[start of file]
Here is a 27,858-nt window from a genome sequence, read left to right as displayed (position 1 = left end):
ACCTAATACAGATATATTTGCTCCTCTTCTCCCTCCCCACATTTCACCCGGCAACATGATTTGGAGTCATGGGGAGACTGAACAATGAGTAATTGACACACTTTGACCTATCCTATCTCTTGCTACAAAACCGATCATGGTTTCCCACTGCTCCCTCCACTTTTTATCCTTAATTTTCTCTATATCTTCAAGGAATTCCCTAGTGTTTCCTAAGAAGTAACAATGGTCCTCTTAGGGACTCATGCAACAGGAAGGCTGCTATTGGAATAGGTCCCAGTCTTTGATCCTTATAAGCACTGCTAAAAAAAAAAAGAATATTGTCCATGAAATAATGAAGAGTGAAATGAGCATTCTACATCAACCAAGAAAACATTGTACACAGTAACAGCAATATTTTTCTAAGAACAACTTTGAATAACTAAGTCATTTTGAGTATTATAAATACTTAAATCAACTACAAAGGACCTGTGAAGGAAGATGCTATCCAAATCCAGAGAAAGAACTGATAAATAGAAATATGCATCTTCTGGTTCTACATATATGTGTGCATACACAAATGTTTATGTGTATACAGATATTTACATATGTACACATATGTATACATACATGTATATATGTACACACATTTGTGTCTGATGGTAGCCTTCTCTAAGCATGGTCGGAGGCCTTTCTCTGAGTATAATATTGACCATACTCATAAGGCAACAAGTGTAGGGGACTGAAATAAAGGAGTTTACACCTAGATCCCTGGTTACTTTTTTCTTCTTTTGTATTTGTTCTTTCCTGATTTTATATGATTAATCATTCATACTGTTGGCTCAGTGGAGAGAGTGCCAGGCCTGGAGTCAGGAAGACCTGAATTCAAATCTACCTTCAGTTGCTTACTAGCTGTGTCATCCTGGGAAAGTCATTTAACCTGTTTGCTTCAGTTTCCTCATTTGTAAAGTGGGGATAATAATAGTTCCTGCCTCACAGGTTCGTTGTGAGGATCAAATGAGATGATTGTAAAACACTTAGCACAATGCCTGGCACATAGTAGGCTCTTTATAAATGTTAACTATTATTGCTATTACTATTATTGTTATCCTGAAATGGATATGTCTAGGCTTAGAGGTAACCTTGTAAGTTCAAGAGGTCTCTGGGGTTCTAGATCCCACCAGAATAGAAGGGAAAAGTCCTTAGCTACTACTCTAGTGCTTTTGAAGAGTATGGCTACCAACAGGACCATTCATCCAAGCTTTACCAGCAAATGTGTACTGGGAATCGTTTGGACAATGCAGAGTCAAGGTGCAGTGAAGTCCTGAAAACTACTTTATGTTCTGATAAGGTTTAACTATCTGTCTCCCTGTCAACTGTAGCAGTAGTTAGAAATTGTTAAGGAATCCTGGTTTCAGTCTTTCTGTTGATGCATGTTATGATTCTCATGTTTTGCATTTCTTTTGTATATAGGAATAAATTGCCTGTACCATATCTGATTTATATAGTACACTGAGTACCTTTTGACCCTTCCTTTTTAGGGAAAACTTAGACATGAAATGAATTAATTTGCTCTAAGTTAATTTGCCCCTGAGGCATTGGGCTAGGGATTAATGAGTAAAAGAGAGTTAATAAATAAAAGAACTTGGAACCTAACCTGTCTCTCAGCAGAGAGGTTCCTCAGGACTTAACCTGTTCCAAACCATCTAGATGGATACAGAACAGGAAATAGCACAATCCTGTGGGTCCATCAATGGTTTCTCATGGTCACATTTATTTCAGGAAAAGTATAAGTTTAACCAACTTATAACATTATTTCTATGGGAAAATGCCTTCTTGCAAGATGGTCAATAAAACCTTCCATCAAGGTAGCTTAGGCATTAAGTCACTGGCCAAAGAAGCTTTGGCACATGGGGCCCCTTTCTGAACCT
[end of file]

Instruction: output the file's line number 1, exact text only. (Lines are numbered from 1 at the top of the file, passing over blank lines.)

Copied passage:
Here is a 27,858-nt window from a genome sequence, read left to right as displayed (position 1 = left end):